How and where and when did the Forgotten Realms start? What's at the heart of Ed Greenwood's creation, and how does the Grand Master of the Realms use his own world when he runs D&D adventures for the players in his campaign? "Forging the Forgotten Realms" is a weekly feature wherein Ed answers all those questions and more.
ome folks try to fight the reality that -- like everyone else -- they're getting older, and will sooner or later die. These people might race to squeeze in more revelry or accumulate more achievements, or might deal with the reality by firmly putting all thoughts of mortality out of their minds until their failing bodies force attention to such matters.
Others start to think of what legacy they might leave, what mark they can make in the world that will outlive them.
In the Realms or any other ongoing D&D® campaign world, player characters can seek to establish legacies, too, and some players do think about such things.
Well-played characters in Realms campaigns have left behind all of these forms of tribute to their lives and accomplishments: monuments; thrones, noble domains, and titles; offspring to carry on the family tradition of adventuring or ruling a noble domain, if the character married into nobility; new towns; buildings (a temple, a cathedral, or a castle); important spellbooks; and inns named after them (one character after acquiring ownership of one and another after paying to rebuild an inn hit by a disastrous fire).
Characters who can retire wealthy often invest in objects or places (ships that go to sea, new neighborhoods in growing towns or cities, fortresses) that get named after them. Or they do what kings like Azoun IV of Cormyr did: try to leave behind as many offspring as possible, legitimate and otherwise.
A few NPCs have sought to establish treasure hunts or rumors to puzzle and consume the efforts (and sometimes, thanks to traps, the lives) of others after they are dead, thus keeping their names alive in the sometimes profane debates of those who seek the hidden gewgaw (which might or might not actually exist, depending on the person's personality and sense of humor). The Realms has several equivalents of Blackbeard (the pirates Kurskyn of Dardolphin Isle, a wild-bearded, fiery-tempered dwarf; and Dark Shalyss, a female wereshark who took to piracy on the waves late in life) and at least two mad kings (Marrhrek of Varaezel and Thorl Shatteraxe of Gheladaram, both from vanished Border Kingdoms), all of whose fell, trickster ghosts watch over valuable treasure these characters left behind.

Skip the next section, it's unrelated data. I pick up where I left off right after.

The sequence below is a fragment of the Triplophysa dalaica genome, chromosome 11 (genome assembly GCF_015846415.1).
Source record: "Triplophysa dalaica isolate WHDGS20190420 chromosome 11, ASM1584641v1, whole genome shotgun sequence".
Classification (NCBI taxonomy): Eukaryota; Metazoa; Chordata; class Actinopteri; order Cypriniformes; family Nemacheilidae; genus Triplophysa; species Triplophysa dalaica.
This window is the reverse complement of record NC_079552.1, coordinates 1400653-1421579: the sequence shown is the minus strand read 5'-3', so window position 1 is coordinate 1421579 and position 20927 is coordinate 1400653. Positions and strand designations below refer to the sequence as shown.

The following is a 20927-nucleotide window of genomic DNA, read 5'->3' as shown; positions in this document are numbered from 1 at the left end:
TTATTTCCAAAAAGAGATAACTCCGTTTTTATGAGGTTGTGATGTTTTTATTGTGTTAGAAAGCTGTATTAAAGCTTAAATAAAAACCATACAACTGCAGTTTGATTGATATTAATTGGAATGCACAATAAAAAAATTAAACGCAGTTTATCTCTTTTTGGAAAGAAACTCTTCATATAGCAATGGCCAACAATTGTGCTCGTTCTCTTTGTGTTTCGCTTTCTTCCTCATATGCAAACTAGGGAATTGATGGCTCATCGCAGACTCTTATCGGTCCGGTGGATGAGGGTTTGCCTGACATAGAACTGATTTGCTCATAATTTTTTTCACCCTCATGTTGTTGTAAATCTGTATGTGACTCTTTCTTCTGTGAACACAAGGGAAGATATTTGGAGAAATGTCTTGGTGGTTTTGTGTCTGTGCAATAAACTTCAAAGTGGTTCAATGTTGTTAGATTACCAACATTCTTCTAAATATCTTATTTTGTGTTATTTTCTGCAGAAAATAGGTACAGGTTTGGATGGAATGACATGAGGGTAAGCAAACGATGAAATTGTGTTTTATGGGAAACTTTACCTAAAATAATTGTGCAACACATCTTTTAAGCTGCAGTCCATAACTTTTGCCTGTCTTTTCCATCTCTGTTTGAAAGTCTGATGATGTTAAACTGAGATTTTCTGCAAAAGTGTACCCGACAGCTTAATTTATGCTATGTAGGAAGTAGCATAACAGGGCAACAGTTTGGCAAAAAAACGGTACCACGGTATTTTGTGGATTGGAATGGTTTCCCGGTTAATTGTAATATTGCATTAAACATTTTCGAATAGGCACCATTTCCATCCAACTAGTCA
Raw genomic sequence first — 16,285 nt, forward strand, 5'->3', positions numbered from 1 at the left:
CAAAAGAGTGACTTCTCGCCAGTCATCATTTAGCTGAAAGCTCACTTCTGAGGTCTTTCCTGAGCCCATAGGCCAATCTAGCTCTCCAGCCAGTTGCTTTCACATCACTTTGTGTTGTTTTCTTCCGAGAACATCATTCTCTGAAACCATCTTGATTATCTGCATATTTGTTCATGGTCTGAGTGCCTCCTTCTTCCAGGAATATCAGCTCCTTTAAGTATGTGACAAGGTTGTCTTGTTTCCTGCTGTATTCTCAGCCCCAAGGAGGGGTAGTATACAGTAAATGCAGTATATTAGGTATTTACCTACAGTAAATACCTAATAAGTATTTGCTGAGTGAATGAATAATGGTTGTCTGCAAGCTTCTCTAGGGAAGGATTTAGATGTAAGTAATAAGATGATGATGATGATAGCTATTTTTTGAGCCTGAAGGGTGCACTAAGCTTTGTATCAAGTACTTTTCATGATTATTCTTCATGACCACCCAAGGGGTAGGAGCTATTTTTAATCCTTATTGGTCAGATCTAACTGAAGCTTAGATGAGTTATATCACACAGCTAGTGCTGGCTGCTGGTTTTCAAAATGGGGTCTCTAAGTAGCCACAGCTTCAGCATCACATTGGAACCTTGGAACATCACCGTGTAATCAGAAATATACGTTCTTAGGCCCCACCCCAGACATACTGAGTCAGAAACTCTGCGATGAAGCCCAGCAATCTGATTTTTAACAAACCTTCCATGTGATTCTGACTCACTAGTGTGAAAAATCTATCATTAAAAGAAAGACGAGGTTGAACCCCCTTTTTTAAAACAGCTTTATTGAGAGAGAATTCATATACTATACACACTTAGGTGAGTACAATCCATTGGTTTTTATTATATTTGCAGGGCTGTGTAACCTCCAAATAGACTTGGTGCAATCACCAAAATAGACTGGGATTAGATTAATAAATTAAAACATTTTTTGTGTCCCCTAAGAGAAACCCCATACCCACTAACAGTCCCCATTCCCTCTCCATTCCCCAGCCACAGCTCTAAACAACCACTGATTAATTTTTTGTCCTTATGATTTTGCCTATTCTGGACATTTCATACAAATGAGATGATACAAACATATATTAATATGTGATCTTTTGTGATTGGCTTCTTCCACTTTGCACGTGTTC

The Realms also features more elaborate treasure hunts, such as the one that goes on to this day across Waterdeep, wherein questers try to figure out the meanings of cryptic rhymes left behind by the long-dead Lord Daunten Manthor. These short poems are said to point the way to a fabulous treasure: Manthor's dazzling gilded and gem-encrusted flying suit of armor, which he had fused together and filled to the visor with gems and gold coins, then hid somewhere in the city. Or so local legend insists.
The tales that outlive Manthor and others of his ilk might capture the popular imagination and acquire more fame than a legacy embodied in a temple, a large bequest to some holy house, or royal children. Yet the children, the temple, or the bequest can have more lasting influence than any treasure.